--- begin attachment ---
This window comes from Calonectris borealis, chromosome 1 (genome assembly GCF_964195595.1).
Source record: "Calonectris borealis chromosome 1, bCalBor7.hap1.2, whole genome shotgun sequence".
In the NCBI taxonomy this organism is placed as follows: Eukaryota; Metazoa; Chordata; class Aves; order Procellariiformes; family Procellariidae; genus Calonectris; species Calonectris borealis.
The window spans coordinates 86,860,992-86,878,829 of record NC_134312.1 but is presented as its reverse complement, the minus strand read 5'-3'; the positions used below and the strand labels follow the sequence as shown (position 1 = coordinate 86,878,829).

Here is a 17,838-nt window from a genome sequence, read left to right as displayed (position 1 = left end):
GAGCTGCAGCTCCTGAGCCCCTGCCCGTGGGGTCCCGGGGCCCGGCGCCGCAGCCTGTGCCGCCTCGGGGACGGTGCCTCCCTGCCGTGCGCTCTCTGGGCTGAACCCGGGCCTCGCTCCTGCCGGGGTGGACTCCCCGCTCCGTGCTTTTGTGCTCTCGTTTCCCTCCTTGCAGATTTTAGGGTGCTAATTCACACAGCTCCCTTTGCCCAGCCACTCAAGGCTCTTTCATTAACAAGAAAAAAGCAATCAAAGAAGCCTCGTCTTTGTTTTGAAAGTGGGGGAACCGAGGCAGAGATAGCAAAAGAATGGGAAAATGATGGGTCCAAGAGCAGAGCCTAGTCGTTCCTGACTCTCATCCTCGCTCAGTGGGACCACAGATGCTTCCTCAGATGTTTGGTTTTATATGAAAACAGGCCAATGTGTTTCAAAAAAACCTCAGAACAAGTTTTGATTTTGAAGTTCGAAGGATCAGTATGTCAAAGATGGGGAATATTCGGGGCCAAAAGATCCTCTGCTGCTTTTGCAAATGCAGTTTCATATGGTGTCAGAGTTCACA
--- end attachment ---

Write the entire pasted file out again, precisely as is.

This window comes from Calonectris borealis, chromosome 1 (genome assembly GCF_964195595.1).
Source record: "Calonectris borealis chromosome 1, bCalBor7.hap1.2, whole genome shotgun sequence".
In the NCBI taxonomy this organism is placed as follows: Eukaryota; Metazoa; Chordata; class Aves; order Procellariiformes; family Procellariidae; genus Calonectris; species Calonectris borealis.
The window spans coordinates 86,860,992-86,878,829 of record NC_134312.1 but is presented as its reverse complement, the minus strand read 5'-3'; the positions used below and the strand labels follow the sequence as shown (position 1 = coordinate 86,878,829).

Here is a 17,838-nt window from a genome sequence, read left to right as displayed (position 1 = left end):
GAGCTGCAGCTCCTGAGCCCCTGCCCGTGGGGTCCCGGGGCCCGGCGCCGCAGCCTGTGCCGCCTCGGGGACGGTGCCTCCCTGCCGTGCGCTCTCTGGGCTGAACCCGGGCCTCGCTCCTGCCGGGGTGGACTCCCCGCTCCGTGCTTTTGTGCTCTCGTTTCCCTCCTTGCAGATTTTAGGGTGCTAATTCACACAGCTCCCTTTGCCCAGCCACTCAAGGCTCTTTCATTAACAAGAAAAAAGCAATCAAAGAAGCCTCGTCTTTGTTTTGAAAGTGGGGGAACCGAGGCAGAGATAGCAAAAGAATGGGAAAATGATGGGTCCAAGAGCAGAGCCTAGTCGTTCCTGACTCTCATCCTCGCTCAGTGGGACCACAGATGCTTCCTCAGATGTTTGGTTTTATATGAAAACAGGCCAATGTGTTTCAAAAAAACCTCAGAACAAGTTTTGATTTTGAAGTTCGAAGGATCAGTATGTCAAAGATGGGGAATATTCGGGGCCAAAAGATCCTCTGCTGCTTTTGCAAATGCAGTTTCATATGGTGTCAGAGTTCACA